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Convert Teams and Zoom Transcripts to NVivo

This utility converts a Microsoft Teams or Zoom transcript to the NVivo format so as to make coding and analysis as easy as possible. Click here to go straight to the utility.


Microsoft Teams does surprisingly good automated transcription, as does Zoom; and these transcripts can be downloaded along with the corresponding recordings.

This utility allows you to use these transcripts with NVivo, the popular qualitative analysis software. It’s written in HTML and JavaScript so only requires your browser to run.

NVivo doesn’t allow you to code two transcript items at once, so this combines as many items by a single speaker as possible. And Teams transcription times aren’t always aligned with the start of the recording, so this implements a ‘time shift’.


These instructions are importing from Teams to Windows NVivo 12. Zoom and Mac users may need to adjust them for your own situation (and yes, the converter supports Zoom transcripts)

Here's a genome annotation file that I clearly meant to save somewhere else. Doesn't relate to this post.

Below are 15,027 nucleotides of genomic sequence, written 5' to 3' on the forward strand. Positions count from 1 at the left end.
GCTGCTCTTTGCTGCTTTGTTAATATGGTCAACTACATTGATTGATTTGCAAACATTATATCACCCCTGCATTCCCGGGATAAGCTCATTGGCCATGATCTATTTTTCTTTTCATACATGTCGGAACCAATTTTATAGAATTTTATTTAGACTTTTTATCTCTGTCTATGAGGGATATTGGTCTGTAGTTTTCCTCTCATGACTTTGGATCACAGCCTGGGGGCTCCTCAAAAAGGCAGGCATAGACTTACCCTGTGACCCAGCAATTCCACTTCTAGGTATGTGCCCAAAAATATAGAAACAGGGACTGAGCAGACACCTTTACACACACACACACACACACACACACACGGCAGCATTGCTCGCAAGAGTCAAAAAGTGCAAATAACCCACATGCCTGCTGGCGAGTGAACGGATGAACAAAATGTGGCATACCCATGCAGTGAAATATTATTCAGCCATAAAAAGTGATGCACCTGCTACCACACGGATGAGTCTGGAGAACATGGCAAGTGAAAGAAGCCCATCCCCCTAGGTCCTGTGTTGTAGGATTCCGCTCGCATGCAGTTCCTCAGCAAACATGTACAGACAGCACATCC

Changing timestamps

Sometimes (usually?) the timings on the transcript are a few seconds different from those in the recording. NVivo doesn’t seem to have an easy way to correct that, so we’ve implemented one in the script here.

To fix the timestamps, before doing the conversion,

Removing interviewer encouragements

You may also find in an interview that there are a lot of ‘ums’ and ‘yes’ that break up the flow.

To fix that, just tick the Filter out short phrases box on the coverter page. It removes all interjections less than 10 words long. To check you’ve not missed anything important, the converter shows the list of all words filtered out.

Removing a transcript in NVivo to try again

You can delete the transcript entries in NVivo using (in Edit mode) Click on an item in the left hand column - Right click Select All - Right click Delete. Or, if you’ve just done the import, just use Undo a couple of times.


Thanks go to Steve Wright, NVivo and Atlas TI guru, who introduced us to advanced NVivo techniques and to automated coding. And thanks to Tim Ellis, who created the first version of this tool.